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On April 25, 2009, at 1053 eastern daylight time, an experimental-amateur built McGrath Sonex, N692RM, collided with trees while landing at the Yoder Airport (10A7), Louisville, Ohio. The private pilot was fatally injured. The airplane was substantially damaged. The personal flight was being operated under 14 Code of Federal Regulations Part 91. Visual meteorological conditions prevailed and no flight plan was filed. The flight departed from the Salem Airpark (38D), Salem, Ohio.
According to the pilot’s son, the pilot departed 10A7 and was going to get fuel at 38D. He was then going to fly over Barber Field (2D1), Alliance, Ohio, before returning to 10A7. He stated that the global positioning system (GPS) used by the pilot during the flight showed he flew a total of 40 minutes and a distance of 56 miles. The pilot’s son stated there was no ground track data stored in the GPS.
The pilot’s wife stated he departed 10A7 around 1005 and circled once over the airstrip prior to departing the area. She stated he departed with 9 gallons of fuel on board and that the airplane usually burned about 4 gallons per hour. He was planning on obtaining fuel at a nearby airport prior to returning to 10A7. In addition, she stated that the winds were calm when he departed, but the speed increased to 23 miles per hour with gusts to 32 miles per hour prior to the accident.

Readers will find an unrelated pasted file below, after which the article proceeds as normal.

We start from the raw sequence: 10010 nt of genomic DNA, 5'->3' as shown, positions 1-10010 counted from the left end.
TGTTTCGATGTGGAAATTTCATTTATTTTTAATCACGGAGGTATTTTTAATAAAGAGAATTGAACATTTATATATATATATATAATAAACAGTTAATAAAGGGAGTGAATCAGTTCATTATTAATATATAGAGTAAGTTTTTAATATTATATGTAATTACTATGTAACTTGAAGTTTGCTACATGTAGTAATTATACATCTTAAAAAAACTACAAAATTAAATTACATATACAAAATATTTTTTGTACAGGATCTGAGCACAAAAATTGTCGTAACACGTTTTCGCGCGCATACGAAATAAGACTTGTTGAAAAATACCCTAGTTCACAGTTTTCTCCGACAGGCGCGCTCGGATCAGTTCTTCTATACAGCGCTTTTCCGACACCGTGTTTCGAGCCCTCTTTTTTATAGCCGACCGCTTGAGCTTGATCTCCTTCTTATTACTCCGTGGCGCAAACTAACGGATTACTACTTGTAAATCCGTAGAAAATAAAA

The airport manager at 38D reported the pilot flew into the airport on the morning of the accident. He stated the pilot had breakfast and visited with other pilots who occasionally met at the airport. The pilot did not purchase fuel. The manager stated he knew the pilot by his airplane which was a red, blue, and silver Sonex. The airport manager stated that the wind speed increased during the time that the pilot was at the airport.